According to an article posted on the Center for American Progress, Green Jobs are up and coming. Wonder how long it will take for our schools to move in this direction?
A recent study conducted by Management Information Services, Inc., found that in 2005 the environmental industry nationwide generated more than 5.3 million jobs, $341 billion in sales, and $47 billion in tax revenues.
Saturday, March 22, 2008
Adrian Smith + Gordon Gill Architecture has won an international competition to design the Masdar Headquarters, the first building in the zero waste,
It's not as easy as just sweeping it up and throwing the glass in the trash. Since the bulbs contain mercury, the broken bulb has to be treated as hazardous waste. Here is an article that tells the best way to do it to keep from poisoning your family.
Thursday, March 20, 2008
Monday, March 17, 2008
Saturday, March 15, 2008
Friday, March 14, 2008
Thursday, March 13, 2008
Wednesday, March 12, 2008
I'm wondering if the climate-change-train-wreck is just another calculated risk that businesses and governments are willing to take while accepting that the potential loss of lives and habitat destruction will be cheaper than trying to fix the problem. I hate to be so cynical but it makes one wonder when the media yawns at dire warnings highlighted in David Suzuki’s article.
Tuesday, March 11, 2008
Monday, March 10, 2008
Sunday, March 09, 2008
Friday, March 07, 2008
The S&P and NASDAQ close at their lowest since 2006. The Dow Jones is down again. The jobless rate climbs. Let's see what this continued downturn does to all of the new green businesses that are just beginning to bloom and blossom.
I was watching the new eco-friendly businesses in 2000 when George Bush came into office. Many of them went belly up. The Freemarket neocons’ philosophy does not believe in government subsidies to assist a new industry. Wall Street are less inclined to buy the stock of companies the rely on them. Freemarket neocons believe that a new inustry must stand on their own two feet right off or they die. They are a lot like the Spartans in their beliefs; survival of the fittest. And many of the young companies trying to do right by the planet and right by the workers died.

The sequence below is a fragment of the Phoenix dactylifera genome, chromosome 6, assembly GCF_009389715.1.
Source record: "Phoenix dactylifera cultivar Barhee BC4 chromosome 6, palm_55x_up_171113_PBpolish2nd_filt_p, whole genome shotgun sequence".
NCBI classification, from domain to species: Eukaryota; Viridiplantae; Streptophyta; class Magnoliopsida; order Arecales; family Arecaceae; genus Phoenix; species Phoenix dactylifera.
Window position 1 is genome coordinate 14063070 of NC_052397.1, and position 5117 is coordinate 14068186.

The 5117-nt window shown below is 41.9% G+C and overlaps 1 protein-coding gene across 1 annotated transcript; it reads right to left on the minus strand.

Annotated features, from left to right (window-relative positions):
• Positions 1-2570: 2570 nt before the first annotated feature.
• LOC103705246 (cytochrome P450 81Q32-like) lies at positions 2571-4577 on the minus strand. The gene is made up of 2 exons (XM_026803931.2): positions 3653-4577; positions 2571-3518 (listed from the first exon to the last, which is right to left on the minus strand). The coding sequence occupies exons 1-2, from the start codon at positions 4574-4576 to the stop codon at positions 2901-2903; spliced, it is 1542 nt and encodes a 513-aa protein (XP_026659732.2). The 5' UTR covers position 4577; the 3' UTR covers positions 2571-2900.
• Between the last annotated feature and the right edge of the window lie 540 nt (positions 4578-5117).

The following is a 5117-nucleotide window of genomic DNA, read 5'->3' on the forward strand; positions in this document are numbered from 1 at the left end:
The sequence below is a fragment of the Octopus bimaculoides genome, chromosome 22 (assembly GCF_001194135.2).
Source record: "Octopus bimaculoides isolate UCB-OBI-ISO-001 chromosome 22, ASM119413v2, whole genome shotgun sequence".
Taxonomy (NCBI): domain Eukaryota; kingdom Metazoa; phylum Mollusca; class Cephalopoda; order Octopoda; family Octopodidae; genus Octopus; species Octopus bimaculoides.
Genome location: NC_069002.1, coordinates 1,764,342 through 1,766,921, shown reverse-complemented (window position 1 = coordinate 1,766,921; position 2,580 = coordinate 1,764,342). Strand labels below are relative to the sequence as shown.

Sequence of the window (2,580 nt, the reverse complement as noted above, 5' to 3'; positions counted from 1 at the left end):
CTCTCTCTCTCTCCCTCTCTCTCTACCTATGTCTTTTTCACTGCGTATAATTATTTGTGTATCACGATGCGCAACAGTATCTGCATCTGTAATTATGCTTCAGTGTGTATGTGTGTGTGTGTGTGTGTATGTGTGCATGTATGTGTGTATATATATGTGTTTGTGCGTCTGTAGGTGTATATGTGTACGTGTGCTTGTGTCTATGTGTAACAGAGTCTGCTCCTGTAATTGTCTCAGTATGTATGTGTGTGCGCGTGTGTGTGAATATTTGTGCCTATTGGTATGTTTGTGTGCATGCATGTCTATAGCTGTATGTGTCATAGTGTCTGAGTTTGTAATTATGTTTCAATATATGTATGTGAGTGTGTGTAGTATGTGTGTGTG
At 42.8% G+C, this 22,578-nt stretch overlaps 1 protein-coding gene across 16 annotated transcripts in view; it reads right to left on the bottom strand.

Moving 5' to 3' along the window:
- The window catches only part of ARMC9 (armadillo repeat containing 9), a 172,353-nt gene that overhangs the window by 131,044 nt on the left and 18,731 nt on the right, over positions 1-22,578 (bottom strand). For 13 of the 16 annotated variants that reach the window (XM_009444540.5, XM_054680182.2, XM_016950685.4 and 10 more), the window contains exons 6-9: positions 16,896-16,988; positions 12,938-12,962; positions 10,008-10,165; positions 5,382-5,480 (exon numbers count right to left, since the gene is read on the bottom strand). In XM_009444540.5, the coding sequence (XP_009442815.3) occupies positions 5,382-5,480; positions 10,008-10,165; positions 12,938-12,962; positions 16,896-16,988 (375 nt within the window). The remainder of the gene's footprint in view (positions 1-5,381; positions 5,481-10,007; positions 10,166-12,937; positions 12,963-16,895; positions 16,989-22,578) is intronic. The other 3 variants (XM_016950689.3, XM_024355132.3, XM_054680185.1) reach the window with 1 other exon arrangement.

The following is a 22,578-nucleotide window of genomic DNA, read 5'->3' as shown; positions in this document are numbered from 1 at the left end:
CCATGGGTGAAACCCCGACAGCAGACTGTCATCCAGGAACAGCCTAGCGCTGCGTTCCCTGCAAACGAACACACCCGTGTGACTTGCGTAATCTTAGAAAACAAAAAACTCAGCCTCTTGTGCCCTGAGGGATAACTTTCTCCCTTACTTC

Now we have billions of dollars invested in Green Tech, Clean Tech. Will they weather this storm? Let's hope for the planet’s sake, and the sake of all children everywhere they do...
Saturday, March 01, 2008
Biodegradable /compostable (%)
Commitment to periodical environmental
Contains no ozone depleting substances
Emission and waste (per
unit of product)
Energy efficient label
Global application of environmental standards
Involvement in Superfund site
Organization of Standards (ISO) 14000 certification
Landfill-tons of waste
Longer shelf life than industry standard
Number of hours of
training on environment per employee
Use of less hazardous alternative (% of
On Environmental Protection Agency (EPA) 17 hazardous chemical
Ozone depleting Chemicals
Participation in voluntary EPA
Pre/Post consumer recyclable content (%)
Public disclosure of
Received any EPA/(RCRA non compliance fines)
Second tier supplier environmental evaluation